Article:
SPF Meets with Class of 2021 Sasakawa Fellowship Students
On 7 December, the 31 Sasakawa Fellowship Students in the Class of 2021 participated in a virtual meeting with the Sasakawa Peace Foundation (SPF), the organization that administers the Sasakawa Fellowship programme on behalf of The Nippon Foundation of Japan. The purpose of the meeting was to help the students make connections with each other, as well as to update SPF on their studies and experiences amidst the pandemic.
Opening remarks were made by Dr Atsushi Sunami, President of the Sasakawa Peace Foundation and Ocean Policy Research Institute. He recognized the inherent difficulties the students face undertaking their studies during the pandemic. He noted that all of the Sasakawa Fellowship Students in the Class of 2021 were attending the meeting, while a few are not yet able to travel to Malmö yet due to the COVID-19 restrictions in their home countries. However, all of the students are already building their network with their classmates by engaging virtually. Dr Sunami spoke positively of a light at the end of the tunnel regarding the pandemic with the current promise of vaccines, committing that the Foundation will keep in touch with the students as they continue to progress through the programme.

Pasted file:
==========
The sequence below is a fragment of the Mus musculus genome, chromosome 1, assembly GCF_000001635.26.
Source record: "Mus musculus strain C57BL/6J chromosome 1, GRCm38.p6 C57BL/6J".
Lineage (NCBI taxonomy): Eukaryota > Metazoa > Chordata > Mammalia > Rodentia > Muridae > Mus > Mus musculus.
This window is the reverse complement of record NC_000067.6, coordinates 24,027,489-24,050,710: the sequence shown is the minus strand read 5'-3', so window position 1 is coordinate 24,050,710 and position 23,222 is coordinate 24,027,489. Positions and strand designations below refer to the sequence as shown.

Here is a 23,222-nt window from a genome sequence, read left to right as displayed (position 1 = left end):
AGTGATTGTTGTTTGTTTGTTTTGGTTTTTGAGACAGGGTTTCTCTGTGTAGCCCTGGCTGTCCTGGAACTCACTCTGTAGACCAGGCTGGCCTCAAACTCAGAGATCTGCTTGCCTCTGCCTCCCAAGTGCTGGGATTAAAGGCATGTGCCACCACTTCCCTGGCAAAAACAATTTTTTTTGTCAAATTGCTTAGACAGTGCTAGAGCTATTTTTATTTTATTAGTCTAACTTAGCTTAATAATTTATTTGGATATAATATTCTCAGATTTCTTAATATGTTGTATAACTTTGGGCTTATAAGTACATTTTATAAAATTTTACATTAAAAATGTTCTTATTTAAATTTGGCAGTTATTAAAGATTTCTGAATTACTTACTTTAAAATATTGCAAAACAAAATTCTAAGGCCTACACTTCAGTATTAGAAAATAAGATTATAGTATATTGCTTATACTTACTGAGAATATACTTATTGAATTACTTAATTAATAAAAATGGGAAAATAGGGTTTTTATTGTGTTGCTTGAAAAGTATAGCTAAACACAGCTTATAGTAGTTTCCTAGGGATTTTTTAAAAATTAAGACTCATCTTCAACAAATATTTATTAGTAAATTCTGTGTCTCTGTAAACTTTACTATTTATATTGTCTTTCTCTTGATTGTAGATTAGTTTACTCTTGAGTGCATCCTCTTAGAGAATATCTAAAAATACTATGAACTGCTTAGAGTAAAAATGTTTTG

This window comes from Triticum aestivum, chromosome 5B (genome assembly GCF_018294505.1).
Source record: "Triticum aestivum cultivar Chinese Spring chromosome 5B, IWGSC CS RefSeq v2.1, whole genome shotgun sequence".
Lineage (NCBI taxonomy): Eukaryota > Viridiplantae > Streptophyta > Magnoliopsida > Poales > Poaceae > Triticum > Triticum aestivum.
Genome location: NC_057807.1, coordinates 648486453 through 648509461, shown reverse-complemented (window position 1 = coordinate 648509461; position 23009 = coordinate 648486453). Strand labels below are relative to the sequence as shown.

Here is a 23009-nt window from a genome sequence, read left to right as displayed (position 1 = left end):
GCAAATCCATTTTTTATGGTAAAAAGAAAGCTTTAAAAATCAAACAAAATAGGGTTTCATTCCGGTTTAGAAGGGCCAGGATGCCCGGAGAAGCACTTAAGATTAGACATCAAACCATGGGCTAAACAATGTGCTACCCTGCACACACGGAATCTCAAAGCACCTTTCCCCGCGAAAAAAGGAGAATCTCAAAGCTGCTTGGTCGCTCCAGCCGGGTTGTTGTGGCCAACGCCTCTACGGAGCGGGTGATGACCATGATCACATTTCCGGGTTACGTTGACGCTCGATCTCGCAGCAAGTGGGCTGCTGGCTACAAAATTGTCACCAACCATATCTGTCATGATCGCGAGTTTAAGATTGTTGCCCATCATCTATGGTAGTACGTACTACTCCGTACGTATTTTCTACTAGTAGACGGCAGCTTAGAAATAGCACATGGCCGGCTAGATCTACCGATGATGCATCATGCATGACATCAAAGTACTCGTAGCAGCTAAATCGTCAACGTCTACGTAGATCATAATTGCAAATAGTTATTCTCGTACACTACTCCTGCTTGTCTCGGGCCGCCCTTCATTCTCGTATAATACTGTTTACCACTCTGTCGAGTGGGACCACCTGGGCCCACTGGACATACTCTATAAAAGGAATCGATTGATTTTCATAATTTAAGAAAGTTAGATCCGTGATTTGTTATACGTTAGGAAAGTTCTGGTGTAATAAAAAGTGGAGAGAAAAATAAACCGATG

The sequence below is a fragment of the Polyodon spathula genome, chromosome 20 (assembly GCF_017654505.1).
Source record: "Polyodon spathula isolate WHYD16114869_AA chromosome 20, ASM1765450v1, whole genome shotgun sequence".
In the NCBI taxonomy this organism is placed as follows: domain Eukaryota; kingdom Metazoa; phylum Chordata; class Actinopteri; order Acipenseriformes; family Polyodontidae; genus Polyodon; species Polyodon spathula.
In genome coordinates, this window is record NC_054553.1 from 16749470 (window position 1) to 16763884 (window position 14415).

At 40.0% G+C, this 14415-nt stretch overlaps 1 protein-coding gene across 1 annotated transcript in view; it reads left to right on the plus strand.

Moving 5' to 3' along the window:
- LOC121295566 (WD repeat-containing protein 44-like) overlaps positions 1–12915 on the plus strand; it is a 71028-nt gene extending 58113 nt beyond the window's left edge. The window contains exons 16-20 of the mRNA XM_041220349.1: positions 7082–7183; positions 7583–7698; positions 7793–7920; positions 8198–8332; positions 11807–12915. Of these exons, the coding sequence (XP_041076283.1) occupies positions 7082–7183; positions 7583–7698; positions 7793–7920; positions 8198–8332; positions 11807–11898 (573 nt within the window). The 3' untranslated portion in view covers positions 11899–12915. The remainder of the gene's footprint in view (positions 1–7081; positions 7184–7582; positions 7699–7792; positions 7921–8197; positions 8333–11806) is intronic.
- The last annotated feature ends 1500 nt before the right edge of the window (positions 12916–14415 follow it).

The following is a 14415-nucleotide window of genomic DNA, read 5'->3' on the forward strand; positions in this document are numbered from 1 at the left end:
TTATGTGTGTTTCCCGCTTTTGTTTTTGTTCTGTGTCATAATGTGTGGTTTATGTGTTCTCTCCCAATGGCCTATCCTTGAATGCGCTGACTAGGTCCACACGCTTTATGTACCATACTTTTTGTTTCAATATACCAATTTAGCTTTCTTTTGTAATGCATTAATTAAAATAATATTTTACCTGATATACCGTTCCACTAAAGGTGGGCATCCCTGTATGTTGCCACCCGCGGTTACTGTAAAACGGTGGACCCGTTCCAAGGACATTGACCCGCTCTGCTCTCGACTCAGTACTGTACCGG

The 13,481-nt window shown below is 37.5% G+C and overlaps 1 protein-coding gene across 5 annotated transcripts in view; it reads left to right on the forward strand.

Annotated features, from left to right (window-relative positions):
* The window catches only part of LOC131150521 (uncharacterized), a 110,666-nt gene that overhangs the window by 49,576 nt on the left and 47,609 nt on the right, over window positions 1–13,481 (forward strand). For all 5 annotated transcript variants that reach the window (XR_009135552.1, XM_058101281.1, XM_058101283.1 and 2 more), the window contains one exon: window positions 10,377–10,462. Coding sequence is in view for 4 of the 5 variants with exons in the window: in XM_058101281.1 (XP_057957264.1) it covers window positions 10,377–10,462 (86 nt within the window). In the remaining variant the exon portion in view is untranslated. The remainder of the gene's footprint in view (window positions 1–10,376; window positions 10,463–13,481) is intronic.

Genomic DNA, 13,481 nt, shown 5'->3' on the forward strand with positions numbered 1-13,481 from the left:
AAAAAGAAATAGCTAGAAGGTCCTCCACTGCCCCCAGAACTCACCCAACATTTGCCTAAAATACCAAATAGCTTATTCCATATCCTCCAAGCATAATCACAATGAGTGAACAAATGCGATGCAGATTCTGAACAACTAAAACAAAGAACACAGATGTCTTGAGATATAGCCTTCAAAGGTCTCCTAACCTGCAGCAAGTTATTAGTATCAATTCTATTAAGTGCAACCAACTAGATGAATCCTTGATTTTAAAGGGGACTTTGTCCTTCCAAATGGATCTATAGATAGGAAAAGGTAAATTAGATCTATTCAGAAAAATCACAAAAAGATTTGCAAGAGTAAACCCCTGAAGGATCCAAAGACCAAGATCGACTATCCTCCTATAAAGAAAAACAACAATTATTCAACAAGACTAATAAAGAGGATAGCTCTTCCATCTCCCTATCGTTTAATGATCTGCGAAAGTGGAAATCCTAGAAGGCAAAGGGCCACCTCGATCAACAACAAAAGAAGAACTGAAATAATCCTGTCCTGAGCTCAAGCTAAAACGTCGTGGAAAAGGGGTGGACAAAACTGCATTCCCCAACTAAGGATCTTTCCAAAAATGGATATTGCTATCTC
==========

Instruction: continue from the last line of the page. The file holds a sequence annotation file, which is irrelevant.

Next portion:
Dr Cleopatra Doumbia-Henry, WMU President, addressed the gathering and thanked The Nippon Foundation and the Sasakawa Peace Foundation for their continued support to the University which has been on-going since 1987. Speaking to the students, President Doumbia-Henry emphasized the honor they hold as fellowship recipients of The Nippon Foundation which is the largest fellowship donor to the University and which maintains close ties with the network of 660 WMU Sasakawa Fellows from more than 70 countries. She emphasized WMU’s commitment to ensuring delivery of the highest level of education, despite the current pandemic circumstances. She also voiced the University’s support for The Nippon Foundation's mission of social innovation to achieve a society where people support one another.
Mr Eisuke Kudo, Senior Advisor for the Sasakawa Peace Foundation (SPF) and WMU Governor, addressed the students expressing regret that they have not yet been able to meet in person. He was hopeful that this would be possible in 2021. Under normal conditions, a delegation from SPF, including Mr Kudo, meets the fellowship students on multiple trips to WMU during a given academic year, and also in Japan as part of the week-long field study hosted by The Nippon Foundation. The field study was not able to take place in 2020 due to the COVID-19 pandemic and it is hoped that it will be possible in 2021.